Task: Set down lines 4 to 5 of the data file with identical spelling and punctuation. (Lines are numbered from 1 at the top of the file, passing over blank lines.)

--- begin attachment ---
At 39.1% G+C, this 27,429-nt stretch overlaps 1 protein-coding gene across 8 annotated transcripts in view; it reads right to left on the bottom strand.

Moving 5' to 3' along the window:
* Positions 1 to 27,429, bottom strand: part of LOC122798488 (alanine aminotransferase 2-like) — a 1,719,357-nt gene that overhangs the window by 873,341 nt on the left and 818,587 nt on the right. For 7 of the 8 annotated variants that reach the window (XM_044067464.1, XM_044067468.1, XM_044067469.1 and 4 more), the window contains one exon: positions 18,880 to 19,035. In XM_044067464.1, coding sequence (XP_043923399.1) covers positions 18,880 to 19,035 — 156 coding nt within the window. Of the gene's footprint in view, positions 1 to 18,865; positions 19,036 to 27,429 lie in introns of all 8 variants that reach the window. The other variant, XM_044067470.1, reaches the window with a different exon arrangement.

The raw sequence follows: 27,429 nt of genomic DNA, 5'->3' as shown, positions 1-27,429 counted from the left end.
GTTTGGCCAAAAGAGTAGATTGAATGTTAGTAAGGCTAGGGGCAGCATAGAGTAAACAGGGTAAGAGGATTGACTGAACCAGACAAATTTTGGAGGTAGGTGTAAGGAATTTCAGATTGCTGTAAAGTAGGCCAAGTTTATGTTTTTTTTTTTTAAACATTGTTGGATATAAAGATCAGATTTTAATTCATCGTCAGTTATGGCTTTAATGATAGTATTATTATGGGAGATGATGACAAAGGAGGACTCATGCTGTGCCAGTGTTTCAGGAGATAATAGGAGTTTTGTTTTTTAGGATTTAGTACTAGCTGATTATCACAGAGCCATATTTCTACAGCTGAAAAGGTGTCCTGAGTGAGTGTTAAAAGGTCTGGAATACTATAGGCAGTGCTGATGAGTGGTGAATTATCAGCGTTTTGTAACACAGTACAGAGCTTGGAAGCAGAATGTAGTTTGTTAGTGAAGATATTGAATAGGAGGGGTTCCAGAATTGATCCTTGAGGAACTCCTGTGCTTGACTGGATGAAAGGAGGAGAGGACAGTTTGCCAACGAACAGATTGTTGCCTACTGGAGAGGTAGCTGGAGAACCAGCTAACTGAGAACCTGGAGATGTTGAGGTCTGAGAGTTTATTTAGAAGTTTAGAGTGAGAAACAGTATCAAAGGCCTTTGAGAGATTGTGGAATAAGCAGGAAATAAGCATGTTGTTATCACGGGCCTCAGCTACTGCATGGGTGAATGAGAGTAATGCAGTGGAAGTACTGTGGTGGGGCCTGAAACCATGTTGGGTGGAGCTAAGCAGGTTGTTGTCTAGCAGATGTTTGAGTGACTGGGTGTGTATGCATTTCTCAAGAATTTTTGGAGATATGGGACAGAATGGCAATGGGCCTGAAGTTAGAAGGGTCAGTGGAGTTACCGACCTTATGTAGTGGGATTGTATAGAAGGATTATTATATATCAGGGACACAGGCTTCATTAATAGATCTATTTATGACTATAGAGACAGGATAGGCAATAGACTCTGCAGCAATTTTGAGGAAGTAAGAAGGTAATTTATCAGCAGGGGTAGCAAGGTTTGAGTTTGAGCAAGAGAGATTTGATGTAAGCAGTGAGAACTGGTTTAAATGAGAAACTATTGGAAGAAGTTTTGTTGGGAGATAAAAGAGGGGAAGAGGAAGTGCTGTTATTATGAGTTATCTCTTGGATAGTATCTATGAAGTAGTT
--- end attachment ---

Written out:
The raw sequence follows: 27,429 nt of genomic DNA, 5'->3' as shown, positions 1-27,429 counted from the left end.
GTTTGGCCAAAAGAGTAGATTGAATGTTAGTAAGGCTAGGGGCAGCATAGAGTAAACAGGGTAAGAGGATTGACTGAACCAGACAAATTTTGGAGGTAGGTGTAAGGAATTTCAGATTGCTGTAAAGTAGGCCAAGTTTATGTTTTTTTTTTTTAAACATTGTTGGATATAAAGATCAGATTTTAATTCATCGTCAGTTATGGCTTTAATGATAGTATTATTATGGGAGATGATGACAAAGGAGGACTCATGCTGTGCCAGTGTTTCAGGAGATAATAGGAGTTTTGTTTTTTAGGATTTAGTACTAGCTGATTATCACAGAGCCATATTTCTACAGCTGAAAAGGTGTCCTGAGTGAGTGTTAAAAGGTCTGGAATACTATAGGCAGTGCTGATGAGTGGTGAATTATCAGCGTTTTGTAACACAGTACAGAGCTTGGAAGCAGAATGTAGTTTGTTAGTGAAGATATTGAATAGGAGGGGTTCCAGAATTGATCCTTGAGGAACTCCTGTGCTTGACTGGATGAAAGGAGGAGAGGACAGTTTGCCAACGAACAGATTGTTGCCTACTGGAGAGGTAGCTGGAGAACCAGCTAACTGAGAACCTGGAGATGTTGAGGTCTGAGAGTTTATTTAGAAGTTTAGAGTGAGAAACAGTATCAAAGGCCTTTGAGAGATTGTGGAATAAGCAGGAAATAAGCATGTTGTTATCACGGGCCTCAGCTACTGCATGGGTGAATGAGAGTAATGCAGTGGAAGTACTGTGGTGGGGCCTGAAACCATGTTGGGTGGAGCTAAGCAGGTTGTTGTCTAGCAGATGTTTGAGTGACTGGGTGTGTATGCATTTCTCAAGAATTTTTGGAGATATGGGACAGAATGGCAATGGGCCTGAAGTTAGAAGGGTCAGTGGAGTTACCGACCTTATGTAGTGGGATTGTATAGAAGGATTATTATATATCAGGGACACAGGCTTCATTAATAGATCTATTTATGACTATAGAGACAGGATAGGCAATAGACTCTGCAGCAATTTTGAGGAAGTAAGAAGGTAATTTATCAGCAGGGGTAGCAAGGTTTGAGTTTGAGCAAGAGAGATTTGATGTAAGCAGTGAGAACTGGTTTAAATGAGAAACTATTGGAAGAAGTTTTGTTGGGAGATAAAAGAGGGGAAGAGGAAGTGCTGTTATTATGAGTTATCTCTTGGATAGTATCTATGAAGTAGTT